The Affordable Care Act (commonly referred to as “Obamacare”) has streamlined the availability of health coverage, however to extenuate its importance, a consequence was put into place for individuals that go without health insurance. This fine has been coined as the “Obamacare Penalty.” The logistics can be confusing, however they can easily be simplified.
When is it Applicable?
Unless you qualify for an exemption, everyone is required to be covered under some form of healthcare that meets the minimum requirements as mandated by the Affordable Care Act. If you went about three months or more without the minimum health coverage benefits, then you will be penalized in your tax return.
How much is the Penalty?
The cost is determined in one of two ways:
- A percentage of your total household gross income
- A flat rate
Whichever has a greater cost will be the penalty given to you. For tax year 2016, the penalty is either 2.5% of your total household gross income penalty or the flat rate comes to $695/adult and $347.50/child, whichever is greater. The maximum cost that could be mandated is $2085 or the total yearly premium for the national average price of a Bronze plan sold through the Marketplace. Also, keep in mind that each year the penalty increases with inflation.
How do I Avoid the Penalty?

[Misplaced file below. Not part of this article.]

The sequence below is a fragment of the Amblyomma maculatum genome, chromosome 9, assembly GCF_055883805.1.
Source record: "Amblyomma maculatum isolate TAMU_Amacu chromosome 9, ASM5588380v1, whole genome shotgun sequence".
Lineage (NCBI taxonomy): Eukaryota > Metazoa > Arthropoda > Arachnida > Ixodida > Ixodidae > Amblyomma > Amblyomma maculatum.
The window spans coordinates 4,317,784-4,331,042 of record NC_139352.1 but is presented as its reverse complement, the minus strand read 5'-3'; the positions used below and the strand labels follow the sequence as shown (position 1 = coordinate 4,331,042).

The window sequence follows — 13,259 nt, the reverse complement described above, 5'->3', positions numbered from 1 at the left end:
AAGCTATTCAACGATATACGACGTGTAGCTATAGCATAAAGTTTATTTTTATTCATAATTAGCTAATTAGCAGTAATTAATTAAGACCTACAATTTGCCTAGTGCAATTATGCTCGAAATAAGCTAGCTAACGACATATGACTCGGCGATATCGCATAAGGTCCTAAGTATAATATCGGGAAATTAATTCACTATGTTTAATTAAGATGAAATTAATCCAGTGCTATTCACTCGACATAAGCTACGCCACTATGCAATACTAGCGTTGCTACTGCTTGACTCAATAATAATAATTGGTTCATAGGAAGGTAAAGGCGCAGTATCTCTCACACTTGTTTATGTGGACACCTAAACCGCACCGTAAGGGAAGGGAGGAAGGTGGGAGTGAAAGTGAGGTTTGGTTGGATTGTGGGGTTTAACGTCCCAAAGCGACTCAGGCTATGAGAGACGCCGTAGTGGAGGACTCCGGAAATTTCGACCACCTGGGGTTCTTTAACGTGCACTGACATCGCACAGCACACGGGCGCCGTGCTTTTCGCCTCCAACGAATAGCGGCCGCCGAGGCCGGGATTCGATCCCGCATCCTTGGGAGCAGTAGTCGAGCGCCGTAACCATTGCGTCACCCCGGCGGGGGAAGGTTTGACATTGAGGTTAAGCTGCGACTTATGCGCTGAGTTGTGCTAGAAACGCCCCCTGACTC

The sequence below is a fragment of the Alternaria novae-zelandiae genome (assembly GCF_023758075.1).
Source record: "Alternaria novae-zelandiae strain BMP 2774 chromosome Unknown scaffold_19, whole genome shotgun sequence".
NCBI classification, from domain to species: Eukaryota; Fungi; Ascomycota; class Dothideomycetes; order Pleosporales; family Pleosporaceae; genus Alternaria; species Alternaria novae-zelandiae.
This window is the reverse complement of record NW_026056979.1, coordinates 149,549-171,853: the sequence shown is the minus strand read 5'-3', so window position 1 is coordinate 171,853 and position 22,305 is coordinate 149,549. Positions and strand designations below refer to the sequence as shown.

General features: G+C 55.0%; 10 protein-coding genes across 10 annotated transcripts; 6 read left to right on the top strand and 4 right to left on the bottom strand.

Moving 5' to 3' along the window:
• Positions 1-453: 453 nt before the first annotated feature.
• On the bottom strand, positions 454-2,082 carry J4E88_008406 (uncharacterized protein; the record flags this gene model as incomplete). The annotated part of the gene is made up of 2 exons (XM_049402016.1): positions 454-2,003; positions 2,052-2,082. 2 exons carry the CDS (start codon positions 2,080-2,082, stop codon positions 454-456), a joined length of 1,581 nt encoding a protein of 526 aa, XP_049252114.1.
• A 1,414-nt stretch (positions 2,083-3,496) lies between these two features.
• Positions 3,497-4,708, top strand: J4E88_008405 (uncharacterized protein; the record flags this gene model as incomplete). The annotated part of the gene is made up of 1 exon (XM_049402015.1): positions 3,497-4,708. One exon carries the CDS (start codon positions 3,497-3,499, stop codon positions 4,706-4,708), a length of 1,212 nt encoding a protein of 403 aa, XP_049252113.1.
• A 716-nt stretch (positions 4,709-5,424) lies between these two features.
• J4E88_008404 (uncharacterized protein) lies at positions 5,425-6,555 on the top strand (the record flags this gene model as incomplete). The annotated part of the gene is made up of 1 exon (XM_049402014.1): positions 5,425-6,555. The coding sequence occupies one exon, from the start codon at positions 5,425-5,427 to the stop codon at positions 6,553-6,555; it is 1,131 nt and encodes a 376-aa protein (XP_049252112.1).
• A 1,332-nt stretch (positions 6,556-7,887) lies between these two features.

The easiest answer is to have health insurance. Going through healthcare.gov, or mnsure.org for Minnesota residents, is a simple way to find a plan that fits you. When looking for a plan, consider your lifestyle and income to find a plan that best accommodates you.
Marketplace open enrollment is a three-month period where you can sign up for health insurance. It is possible to sign-up outside of the open enrollment period, however you must qualify for the special enrollment period or a health plan outside of the Marketplace (such as Medicaid or an employer sponsored plan). A qualifying life event is necessary for a special enrollment period, such as a marriage or a birth. A full list of the qualifying events can be found here.
Other places to receive health coverage are through your place of employment, Medicaid/Medicare, or a private insurance company.
There is always the option to go without health insurance and take the penalty, but this is not recommended. Along with an expensive penalty, going uncovered may lead to situations where the burden of paying for insurance is insignificant compared to paying medical bills completely out of pocket.
What are the Exemptions and Hardships?
The reasons you would be considered eligible for an exemption or hardship include:
- You did not have insurance for less than three months (as defined by the Affordable Care Act)
- Your income is too low to file a tax return
- The most affordable option is more than 8% of your household income
- You qualify for a hardship exemption
- You’ve been abroad for over a year
- You experienced domestic violence
- You experience the death of a family member
- You filed for bankruptcy
- You were facing eviction or foreclosure
- You had medical expenses you couldn’t pay that resulted in substantial debt
- You experienced unexpected increases in necessary expenses due to caring for an ill, disabled, or aging family member
- You experienced another hardship obtaining health insurance
You can claim your exemption/hardship on your tax return or apply on healthcare.gov.
Take the time to find out if you will have to pay the penalty, because it may cost you thousands for something that can be avoided with a little work.